Posts Tagged ‘university’

Latinos head to college at a record rate, now on par with white students

Friday, May 24th, 2013

(Christian Science Monitor) Latino high school graduates are enrolling in college at an all-time high and, for the first time, at a rate comparable to that of their white peers.

A record 69 percent of Latino students enrolled in college after their 2012 high school graduation, according to a new report by the Pew Hispanic Center. Overall, 66 percent of all 2012 high school graduates immediately enrolled in college, but Latinos did so at higher rates than whites (67 percent) and blacks (63 percent), according to preliminary data.

Latinos are the fastest-growing minority population in the US, but the increased rate of Latino students enrolling in college is more than just a demographic trend, says Pew senior research associate Richard Fry. It’s a sign that the education gap is narrowing,

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Is the Ivy League Fair to Asian Americans?

Tuesday, January 15th, 2013

(The Atlantic) Are Ivy League institutions discriminating against Asian Americans by limiting how many are admitted? That's the subject of a debate published this week in the New York Times. Let's start with the folks who believe that there's effectively a race-based quota limiting Asian Americans.

Ron Unz makes the most powerful argument for that proposition. "After the Justice Department closed an investigation in the early 1990s into charges that Harvard University discriminated against Asian-American applicants, Harvard's reported enrollment of Asian-Americans began gradually declining, falling from 20.6 percent in 1993 to about 16.5 percent over most of the last decade," he writes. "This decline might seem small. But these same years brought a huge increase in America's college-age Asian population, which roughly doubled between 1992 and 2011, while non-Hispanic white numbers remained almost unchanged. Thus, according to official statistics, the percentage of Asian-Americans enrolled at Harvard fell by more than 50 percent over the last two decades, while the percentage of whites changed little. This decline in relative Asian-American enrollment was actually larger than the impact of Harvard's 1925 Jewish quota, which reduced Jewish freshmen from 27.6 percent to 15 percent."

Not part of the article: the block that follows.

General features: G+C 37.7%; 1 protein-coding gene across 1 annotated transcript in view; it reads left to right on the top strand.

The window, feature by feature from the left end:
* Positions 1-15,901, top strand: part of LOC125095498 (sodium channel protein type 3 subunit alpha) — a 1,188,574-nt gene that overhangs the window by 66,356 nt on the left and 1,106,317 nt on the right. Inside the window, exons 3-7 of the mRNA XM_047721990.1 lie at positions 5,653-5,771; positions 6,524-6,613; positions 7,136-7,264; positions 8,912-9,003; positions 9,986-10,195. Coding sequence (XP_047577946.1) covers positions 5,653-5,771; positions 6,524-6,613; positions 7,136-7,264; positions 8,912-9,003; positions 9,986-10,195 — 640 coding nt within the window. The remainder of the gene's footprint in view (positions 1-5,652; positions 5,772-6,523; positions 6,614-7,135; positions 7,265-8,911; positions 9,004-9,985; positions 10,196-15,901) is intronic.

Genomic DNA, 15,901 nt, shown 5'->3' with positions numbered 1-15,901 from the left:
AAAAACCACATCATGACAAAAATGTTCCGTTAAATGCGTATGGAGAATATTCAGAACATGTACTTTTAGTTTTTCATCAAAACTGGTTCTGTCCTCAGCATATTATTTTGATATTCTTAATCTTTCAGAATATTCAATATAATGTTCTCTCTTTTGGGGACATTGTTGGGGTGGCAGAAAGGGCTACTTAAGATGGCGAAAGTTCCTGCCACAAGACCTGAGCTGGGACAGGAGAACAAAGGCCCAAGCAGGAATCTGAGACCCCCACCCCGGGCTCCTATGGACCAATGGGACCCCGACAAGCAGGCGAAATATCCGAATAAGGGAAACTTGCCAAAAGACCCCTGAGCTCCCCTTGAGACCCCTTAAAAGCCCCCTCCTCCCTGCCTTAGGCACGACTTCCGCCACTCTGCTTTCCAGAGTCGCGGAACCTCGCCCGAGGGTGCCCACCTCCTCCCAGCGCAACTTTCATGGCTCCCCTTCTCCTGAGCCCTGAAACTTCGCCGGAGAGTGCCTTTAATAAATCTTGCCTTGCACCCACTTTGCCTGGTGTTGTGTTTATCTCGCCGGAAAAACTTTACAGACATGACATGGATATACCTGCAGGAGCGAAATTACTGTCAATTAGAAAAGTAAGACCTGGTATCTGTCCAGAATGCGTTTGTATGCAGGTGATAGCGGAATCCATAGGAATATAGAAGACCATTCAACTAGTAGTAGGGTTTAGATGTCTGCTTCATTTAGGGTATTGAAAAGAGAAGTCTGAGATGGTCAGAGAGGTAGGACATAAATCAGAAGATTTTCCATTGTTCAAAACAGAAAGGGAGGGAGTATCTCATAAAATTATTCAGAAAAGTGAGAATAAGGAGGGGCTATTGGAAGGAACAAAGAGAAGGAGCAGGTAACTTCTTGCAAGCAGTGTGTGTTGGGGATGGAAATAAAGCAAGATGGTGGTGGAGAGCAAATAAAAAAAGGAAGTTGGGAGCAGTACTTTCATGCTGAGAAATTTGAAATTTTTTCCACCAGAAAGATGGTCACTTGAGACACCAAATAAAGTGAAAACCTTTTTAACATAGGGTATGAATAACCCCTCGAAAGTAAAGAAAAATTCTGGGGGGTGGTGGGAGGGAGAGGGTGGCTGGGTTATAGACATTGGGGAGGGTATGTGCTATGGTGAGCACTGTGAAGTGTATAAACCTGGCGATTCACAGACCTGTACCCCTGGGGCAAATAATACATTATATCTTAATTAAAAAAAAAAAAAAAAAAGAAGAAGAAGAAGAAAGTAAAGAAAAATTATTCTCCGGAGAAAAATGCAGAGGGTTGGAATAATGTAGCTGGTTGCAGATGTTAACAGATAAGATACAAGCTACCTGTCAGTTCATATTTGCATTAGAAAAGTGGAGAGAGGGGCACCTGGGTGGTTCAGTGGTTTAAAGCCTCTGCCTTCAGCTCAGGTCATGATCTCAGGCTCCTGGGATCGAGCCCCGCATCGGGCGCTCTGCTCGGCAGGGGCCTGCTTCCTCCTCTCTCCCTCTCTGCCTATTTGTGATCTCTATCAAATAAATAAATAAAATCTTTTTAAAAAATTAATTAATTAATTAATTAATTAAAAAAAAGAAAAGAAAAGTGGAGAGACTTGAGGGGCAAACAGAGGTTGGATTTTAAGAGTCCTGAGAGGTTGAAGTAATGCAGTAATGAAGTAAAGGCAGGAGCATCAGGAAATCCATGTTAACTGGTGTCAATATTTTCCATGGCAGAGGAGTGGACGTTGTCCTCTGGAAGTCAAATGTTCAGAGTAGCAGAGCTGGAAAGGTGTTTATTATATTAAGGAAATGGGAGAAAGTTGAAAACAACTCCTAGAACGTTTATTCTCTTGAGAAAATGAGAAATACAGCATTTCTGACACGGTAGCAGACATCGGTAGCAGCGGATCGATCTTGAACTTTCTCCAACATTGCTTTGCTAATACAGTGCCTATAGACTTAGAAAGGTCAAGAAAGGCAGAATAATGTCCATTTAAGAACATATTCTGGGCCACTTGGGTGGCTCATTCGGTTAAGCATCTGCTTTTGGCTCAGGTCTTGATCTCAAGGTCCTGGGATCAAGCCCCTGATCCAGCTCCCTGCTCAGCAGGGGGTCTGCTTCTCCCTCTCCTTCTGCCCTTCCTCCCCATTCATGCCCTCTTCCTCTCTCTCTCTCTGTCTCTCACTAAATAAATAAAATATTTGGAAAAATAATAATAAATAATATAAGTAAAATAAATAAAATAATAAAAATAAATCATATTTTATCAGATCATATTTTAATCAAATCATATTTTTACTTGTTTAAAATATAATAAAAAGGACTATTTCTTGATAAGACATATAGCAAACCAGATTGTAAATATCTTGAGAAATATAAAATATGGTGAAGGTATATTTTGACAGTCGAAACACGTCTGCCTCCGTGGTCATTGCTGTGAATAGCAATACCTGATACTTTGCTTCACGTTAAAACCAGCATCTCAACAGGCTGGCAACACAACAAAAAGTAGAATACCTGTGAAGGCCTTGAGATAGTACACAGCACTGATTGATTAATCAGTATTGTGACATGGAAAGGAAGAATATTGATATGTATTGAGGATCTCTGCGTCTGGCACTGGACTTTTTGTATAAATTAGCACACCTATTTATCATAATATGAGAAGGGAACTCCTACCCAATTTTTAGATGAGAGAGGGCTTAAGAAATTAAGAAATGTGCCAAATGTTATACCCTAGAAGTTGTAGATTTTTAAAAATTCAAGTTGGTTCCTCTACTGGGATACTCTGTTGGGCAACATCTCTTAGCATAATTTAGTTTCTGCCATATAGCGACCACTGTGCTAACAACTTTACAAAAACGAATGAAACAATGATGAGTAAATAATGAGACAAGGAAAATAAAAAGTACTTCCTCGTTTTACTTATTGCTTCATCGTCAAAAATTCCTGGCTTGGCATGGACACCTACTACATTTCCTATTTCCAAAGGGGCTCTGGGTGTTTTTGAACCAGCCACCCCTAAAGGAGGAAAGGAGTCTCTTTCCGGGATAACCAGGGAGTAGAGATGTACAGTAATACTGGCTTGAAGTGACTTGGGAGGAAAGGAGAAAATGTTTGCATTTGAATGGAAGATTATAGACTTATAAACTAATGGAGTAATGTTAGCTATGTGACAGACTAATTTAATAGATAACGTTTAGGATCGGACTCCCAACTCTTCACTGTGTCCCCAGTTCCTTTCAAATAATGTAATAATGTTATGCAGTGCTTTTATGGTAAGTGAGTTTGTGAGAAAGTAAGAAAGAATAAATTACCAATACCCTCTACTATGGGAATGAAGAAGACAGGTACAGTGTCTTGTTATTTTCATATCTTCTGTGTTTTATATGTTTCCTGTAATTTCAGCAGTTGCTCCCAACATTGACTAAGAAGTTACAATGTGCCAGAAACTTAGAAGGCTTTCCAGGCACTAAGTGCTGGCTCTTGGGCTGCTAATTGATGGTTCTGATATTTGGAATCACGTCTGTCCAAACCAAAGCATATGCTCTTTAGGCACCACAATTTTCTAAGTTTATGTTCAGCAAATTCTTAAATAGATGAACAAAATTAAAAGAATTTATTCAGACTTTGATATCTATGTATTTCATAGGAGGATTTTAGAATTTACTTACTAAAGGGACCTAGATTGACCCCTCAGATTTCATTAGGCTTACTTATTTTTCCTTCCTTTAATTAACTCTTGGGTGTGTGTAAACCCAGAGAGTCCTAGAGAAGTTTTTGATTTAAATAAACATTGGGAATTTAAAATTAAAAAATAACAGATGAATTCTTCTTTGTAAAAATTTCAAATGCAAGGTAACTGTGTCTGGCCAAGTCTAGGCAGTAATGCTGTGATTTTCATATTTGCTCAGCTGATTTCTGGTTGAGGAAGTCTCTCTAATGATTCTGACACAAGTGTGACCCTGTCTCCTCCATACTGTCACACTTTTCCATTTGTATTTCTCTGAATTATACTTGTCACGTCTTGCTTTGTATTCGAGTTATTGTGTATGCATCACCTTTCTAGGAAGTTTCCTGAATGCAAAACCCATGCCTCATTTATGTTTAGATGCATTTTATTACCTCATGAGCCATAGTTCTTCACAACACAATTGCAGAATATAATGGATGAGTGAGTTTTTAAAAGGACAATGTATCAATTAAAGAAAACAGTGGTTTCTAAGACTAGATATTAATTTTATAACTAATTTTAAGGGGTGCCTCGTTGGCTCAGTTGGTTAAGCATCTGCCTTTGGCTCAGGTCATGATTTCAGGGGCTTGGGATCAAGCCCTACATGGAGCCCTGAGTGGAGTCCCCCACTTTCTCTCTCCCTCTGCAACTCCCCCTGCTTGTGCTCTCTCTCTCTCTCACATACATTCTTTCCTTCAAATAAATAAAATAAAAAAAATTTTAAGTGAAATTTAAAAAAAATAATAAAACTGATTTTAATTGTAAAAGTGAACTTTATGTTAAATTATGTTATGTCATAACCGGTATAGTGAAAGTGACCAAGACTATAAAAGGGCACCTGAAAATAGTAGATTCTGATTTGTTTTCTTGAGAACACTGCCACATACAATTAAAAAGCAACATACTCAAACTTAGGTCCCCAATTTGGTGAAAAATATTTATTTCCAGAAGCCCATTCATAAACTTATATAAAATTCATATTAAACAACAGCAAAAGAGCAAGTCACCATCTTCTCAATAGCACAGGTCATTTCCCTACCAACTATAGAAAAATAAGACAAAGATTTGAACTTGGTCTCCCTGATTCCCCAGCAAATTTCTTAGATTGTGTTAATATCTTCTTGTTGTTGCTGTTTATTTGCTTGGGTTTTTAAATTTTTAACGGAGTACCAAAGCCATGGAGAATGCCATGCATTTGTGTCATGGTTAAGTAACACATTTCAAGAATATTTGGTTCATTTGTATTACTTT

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Colleges’ Plan B for Diversity

Saturday, October 13th, 2012

 

(National Journal) Many colleges and universities appear to be preparing for alternative methods of increasing racial diversity on their campuses by adopting admissions policies that place more emphasis on class and income.

survey by Inside Higher Ed, which asked admissions directors about likely steps they would take if the Supreme Court prohibits them from using affirmative action in colleges and universities, showed that many favor changes to admissions policy that are race-neutral.

(RELATED: As High Court Prepares to Hear Affirmative-Action Case, Issues of Race Equality Remain.)

About 30 percent administrators said they would consider placing greater weight on first-generation status, while 20 percent said they would focus on applicants’ socioeconomic status. Another 10 percent of directors at public, four-year institutions said they favored dropping standardized test scores.

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Why the high court should back race-based college admissions

Thursday, October 11th, 2012